to Canterbury, more out of decency, than that he l66°was then capable to fill that post; for as he was never a great divine, so he was now superannuated. Though others have assured me, that after some discourses with the king, he was so much struck 177 with what he observed in him, that upon that he lost both heart and hope. The king treated him with outward respect, but had no great regard to him. Sheldon and Morley were the men that had the greatest credit. Sheldon was esteemed a learned man before the wars: but he was now engaged so deep in politics, that scarce any prints of what he had been remained. He was a very dexterous man in business, had a great quickness of apprehension, and a very true judgment. He was a generous and charitable man. He had a great pleasantness of conversation, perhaps too great. He had an art, that was peculiar to him, of treating all that came to him in a most obliging manner: but few depended much on his professions of friendship. He seemed not to have a deep sense of religion, if any at all: and spoke of it most commonly as of an engine of government, and a matter of policy. By this means the king came to look on him as a wise and honest clergyman, [though he had little virtue, and less religion'.] Sheldon was at first made bishop of London, and was, upon Juxon's death, promoted to Canterbury. Morley had been first known to the world as a friend of the lord Falkland's: and that was enough to raise a man's character. He had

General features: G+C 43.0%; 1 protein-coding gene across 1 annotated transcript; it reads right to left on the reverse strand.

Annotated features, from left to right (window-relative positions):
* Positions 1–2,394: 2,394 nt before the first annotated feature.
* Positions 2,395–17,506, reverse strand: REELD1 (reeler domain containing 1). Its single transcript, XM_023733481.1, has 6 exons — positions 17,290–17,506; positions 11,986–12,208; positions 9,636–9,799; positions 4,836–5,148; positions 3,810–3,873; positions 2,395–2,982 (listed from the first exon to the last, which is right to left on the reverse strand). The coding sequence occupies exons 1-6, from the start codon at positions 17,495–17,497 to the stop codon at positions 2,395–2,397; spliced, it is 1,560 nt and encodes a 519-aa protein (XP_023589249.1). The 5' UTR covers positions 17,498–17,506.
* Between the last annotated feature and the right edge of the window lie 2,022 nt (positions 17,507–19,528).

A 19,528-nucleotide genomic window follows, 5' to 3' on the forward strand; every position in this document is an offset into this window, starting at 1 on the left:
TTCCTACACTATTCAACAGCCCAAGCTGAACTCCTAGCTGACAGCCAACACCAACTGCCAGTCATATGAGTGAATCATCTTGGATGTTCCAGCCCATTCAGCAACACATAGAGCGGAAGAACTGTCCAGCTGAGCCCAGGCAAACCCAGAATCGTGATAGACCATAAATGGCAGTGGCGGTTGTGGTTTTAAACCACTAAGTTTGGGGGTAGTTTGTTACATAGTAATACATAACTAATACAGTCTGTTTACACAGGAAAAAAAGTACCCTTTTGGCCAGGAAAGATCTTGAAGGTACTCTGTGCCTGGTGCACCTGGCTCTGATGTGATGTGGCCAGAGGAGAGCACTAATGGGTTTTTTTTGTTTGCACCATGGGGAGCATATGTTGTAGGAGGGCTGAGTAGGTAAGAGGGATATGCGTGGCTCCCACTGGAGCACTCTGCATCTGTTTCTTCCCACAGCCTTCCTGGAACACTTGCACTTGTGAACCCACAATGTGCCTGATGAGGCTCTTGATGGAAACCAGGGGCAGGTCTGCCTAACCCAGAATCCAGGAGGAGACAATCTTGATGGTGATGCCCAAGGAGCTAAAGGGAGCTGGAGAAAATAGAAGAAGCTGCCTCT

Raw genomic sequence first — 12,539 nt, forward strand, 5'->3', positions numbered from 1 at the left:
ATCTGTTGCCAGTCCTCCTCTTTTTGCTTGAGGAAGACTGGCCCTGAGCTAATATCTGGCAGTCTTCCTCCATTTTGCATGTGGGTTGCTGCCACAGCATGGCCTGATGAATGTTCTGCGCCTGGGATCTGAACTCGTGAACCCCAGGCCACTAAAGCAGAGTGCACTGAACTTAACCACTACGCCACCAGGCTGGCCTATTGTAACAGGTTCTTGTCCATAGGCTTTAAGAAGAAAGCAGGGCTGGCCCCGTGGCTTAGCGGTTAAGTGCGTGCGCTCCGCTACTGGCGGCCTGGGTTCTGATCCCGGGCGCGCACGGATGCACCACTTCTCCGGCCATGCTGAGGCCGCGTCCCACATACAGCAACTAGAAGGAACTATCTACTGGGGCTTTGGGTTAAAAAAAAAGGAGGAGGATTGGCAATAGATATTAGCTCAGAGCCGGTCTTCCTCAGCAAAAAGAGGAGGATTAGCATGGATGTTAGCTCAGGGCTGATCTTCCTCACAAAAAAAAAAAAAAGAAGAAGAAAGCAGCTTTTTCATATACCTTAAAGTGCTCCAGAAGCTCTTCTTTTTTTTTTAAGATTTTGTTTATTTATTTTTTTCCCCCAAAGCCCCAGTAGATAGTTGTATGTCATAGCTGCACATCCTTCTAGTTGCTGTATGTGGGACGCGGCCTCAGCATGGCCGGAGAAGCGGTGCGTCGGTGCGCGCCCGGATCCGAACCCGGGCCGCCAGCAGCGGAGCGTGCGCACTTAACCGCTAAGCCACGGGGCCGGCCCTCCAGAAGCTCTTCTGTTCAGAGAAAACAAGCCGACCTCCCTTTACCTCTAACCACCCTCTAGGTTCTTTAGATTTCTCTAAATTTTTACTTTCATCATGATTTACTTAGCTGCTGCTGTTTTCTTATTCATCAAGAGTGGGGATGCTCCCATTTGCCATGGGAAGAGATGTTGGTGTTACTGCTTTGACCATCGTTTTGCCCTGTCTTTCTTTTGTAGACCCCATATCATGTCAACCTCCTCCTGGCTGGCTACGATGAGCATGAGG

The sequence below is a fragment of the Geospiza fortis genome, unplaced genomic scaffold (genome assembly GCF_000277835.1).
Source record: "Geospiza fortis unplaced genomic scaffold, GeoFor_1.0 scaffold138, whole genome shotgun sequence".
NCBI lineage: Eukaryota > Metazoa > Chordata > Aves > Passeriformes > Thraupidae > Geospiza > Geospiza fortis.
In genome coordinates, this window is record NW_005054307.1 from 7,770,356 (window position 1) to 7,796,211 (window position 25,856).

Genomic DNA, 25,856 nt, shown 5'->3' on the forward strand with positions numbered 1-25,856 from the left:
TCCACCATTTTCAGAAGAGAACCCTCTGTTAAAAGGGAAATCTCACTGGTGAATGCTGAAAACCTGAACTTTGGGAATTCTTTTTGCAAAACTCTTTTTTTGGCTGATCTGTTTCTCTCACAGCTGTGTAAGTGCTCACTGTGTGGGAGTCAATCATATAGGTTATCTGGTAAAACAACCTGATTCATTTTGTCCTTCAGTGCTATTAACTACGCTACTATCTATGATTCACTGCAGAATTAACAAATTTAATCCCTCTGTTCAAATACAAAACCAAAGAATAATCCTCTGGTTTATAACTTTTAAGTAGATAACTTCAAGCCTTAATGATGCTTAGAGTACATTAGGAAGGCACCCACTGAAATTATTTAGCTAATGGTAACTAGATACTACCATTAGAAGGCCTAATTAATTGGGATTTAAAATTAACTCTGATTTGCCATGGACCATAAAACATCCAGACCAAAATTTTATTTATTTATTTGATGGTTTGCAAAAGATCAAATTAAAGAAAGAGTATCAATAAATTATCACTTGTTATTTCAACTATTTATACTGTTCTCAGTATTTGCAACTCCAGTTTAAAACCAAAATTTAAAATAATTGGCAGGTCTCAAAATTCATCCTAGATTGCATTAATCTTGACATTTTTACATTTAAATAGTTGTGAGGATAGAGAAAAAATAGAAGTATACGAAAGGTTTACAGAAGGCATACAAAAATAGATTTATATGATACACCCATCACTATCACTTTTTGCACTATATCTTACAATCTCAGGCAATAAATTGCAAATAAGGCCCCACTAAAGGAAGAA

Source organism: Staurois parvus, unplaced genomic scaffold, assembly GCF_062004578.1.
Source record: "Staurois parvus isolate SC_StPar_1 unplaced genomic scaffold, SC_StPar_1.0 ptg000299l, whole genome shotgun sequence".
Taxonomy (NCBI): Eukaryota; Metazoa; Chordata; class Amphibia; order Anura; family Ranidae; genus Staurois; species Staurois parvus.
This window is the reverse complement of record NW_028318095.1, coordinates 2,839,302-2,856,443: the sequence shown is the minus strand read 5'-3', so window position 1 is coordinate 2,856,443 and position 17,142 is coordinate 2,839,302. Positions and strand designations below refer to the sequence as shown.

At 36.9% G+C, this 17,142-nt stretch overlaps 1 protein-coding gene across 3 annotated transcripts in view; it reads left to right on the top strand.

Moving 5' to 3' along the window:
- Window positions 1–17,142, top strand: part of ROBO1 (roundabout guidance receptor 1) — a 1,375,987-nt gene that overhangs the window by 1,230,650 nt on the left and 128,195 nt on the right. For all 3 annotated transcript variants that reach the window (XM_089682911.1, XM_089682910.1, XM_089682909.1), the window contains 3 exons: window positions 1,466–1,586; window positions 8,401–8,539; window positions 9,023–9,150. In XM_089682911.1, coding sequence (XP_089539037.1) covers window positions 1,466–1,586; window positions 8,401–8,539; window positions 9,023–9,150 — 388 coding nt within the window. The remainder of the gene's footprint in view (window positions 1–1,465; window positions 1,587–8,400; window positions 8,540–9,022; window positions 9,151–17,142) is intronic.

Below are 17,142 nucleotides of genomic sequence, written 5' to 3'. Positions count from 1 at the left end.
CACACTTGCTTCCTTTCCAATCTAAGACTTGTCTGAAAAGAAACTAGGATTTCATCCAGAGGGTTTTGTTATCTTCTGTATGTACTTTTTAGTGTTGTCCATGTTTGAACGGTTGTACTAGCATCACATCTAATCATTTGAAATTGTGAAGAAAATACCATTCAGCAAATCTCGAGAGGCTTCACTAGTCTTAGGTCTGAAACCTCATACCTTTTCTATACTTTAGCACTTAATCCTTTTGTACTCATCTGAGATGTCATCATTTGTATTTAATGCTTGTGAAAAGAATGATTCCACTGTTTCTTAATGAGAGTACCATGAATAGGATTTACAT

r (Echard, in his History of "learning and piety, he is parEngland, under the year 1677, "ticularly distinguished by his in which year the archbishop "munificent benefactions." See died, says of him, "Besides his further a note at p. 243.)